March 8th, 2012
12:38 PM GMT
London (CNN) – Greece’s private creditors will be frog-marched into taking a massive cut in the value of their investments on Thursday as the country again attempts to emerge from its financial hole.
After weeks of brinkmanship and last minute threats, Greece appears likely to force the deal on its creditors by invoking a collective action clause. The clause means creditors who want to hold out can be forced into the deal against their will.
Major creditors - including a committee of investors representing around 40% of the debt - have said they will participate.
But other parties, including creditors who hold bonds under foreign law and have stronger legal protections, may see benefits in holding out.
The deal is tough but unlikely to be bettered given Greece’s precarious financial position. Despite that, investors may gamble that the threat of a legal challenge, for example, could result in higher payouts.
Those who participate will be left with new bonds worth about half the value of the old ones. Greece will be relieved of €100 billion ($132 billion) of its obligations and move toward getting its second bailout, worth €130 billion.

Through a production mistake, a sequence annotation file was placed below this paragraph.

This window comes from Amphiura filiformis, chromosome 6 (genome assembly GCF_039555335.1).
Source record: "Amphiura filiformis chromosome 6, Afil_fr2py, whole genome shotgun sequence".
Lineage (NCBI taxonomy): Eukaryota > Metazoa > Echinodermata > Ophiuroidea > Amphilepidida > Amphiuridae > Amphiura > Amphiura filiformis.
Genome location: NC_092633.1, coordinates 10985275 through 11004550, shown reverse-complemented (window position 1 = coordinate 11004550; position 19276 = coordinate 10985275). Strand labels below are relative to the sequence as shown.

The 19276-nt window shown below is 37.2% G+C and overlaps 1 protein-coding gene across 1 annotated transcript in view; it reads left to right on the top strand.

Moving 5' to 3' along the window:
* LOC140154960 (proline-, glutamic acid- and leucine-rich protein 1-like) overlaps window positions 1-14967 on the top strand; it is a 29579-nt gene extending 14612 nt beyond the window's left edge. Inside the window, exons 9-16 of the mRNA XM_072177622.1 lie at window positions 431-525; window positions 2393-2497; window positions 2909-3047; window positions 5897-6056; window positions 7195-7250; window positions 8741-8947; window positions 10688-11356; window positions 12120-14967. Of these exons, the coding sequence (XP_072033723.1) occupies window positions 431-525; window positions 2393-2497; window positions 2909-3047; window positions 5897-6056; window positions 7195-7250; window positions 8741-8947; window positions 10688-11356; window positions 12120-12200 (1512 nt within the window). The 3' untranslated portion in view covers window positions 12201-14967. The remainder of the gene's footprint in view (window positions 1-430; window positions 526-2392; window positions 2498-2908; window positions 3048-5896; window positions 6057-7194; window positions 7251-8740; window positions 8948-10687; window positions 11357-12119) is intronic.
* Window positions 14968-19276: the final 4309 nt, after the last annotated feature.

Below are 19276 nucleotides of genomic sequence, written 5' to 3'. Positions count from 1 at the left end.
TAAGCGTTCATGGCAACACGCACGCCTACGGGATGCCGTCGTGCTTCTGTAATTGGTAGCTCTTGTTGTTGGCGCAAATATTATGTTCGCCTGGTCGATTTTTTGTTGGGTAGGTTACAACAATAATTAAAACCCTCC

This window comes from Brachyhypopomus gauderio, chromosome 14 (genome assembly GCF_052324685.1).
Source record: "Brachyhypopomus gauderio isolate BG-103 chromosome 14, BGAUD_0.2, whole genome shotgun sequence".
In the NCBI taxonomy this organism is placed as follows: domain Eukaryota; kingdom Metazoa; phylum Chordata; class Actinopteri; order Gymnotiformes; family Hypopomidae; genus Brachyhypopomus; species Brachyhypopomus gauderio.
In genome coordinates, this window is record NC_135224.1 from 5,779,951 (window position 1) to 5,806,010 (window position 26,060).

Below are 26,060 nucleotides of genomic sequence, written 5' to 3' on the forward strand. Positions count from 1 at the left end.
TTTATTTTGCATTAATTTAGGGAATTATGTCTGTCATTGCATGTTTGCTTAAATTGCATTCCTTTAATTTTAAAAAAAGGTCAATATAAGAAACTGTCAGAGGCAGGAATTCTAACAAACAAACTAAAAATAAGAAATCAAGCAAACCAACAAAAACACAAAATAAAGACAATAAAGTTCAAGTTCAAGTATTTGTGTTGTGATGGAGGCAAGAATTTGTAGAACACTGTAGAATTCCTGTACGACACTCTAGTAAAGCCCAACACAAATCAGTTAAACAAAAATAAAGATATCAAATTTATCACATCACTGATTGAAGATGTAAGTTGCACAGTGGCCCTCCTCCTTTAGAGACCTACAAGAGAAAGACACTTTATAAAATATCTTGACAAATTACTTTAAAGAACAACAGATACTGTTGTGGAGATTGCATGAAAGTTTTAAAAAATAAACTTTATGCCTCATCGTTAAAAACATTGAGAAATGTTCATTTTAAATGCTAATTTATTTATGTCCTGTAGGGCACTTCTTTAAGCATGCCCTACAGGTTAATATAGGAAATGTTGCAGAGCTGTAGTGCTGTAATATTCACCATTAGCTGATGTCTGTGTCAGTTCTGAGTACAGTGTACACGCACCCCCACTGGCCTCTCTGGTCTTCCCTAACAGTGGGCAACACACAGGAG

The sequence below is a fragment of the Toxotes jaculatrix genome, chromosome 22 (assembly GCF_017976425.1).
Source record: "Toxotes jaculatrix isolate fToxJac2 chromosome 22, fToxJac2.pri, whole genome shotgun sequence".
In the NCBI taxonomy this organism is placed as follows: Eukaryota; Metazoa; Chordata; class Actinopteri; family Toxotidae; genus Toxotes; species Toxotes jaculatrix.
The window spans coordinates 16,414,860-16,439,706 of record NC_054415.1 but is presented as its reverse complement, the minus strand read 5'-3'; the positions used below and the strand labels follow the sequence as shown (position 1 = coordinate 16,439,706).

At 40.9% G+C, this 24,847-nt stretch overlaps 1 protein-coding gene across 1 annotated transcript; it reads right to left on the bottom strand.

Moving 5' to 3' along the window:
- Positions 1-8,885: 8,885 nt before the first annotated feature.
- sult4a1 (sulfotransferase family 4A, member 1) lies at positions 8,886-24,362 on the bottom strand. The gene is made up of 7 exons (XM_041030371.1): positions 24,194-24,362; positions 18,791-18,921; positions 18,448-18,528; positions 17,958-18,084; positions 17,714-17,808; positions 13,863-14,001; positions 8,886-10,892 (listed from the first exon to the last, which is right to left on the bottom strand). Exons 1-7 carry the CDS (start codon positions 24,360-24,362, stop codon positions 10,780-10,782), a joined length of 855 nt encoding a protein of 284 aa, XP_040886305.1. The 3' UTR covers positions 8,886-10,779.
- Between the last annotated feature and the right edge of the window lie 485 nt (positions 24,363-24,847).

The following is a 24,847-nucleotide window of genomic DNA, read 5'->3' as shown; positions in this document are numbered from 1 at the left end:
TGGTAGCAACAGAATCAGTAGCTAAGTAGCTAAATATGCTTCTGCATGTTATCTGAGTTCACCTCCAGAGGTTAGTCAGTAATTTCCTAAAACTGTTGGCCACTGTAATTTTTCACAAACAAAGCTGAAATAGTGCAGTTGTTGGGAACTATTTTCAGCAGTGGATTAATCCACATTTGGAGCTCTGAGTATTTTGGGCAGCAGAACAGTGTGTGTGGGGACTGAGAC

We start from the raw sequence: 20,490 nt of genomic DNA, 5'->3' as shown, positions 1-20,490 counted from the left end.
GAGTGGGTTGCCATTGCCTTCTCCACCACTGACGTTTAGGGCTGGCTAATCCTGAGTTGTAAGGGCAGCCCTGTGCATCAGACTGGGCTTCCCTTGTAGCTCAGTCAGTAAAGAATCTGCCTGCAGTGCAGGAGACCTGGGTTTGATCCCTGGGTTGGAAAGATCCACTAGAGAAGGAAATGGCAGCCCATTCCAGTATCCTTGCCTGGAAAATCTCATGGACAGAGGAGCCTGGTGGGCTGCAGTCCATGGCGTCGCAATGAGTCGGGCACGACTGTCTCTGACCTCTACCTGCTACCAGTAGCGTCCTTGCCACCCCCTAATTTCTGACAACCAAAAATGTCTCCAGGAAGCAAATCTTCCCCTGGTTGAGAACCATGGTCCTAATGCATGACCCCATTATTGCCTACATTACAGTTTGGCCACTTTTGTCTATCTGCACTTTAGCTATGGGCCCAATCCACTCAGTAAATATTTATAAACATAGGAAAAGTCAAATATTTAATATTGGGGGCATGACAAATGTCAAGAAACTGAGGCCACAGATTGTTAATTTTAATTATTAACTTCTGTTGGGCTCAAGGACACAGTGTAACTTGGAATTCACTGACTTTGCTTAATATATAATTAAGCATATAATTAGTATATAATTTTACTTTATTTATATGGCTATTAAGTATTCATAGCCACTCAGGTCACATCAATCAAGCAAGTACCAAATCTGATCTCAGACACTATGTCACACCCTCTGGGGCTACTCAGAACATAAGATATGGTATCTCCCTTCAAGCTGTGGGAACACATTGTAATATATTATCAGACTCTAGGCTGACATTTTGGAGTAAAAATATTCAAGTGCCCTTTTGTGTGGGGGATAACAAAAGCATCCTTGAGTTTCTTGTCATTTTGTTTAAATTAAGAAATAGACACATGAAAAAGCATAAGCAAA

But the use of coercion is expected to trip payment of Greece’s credit default swaps, a type of insurance written against the country’s debt in the case of default. Such a twist is likely to send tremors though the political landscape.
There is a relatively small $3.2 billion worth of credit default swaps, compared to the country’s €206 billion pile of privately held debt. But paying out insurance designed to protect an investor against a country’s ability to pay its bills will again raise questions about the eurozone’s stability.
For the financial markets, where uncertainty around the crisis has led to extreme volatility, the paying out of swaps will be "cathartic," one trader noted to CNN. An answer of sorts to the Greek situation - a clear and defined default - would give some clarity.
But in an environment where the financial markets have held huge sway over the political stage, the ongoing rhetoric from Europe’s leaders will need to be delicate as they seek to maintain the momentum of the debt crisis plan.
As Investec's Elisabeth Afseth points out, there will be one thing they will no longer be able to deny: Greece has defaulted on its debt.
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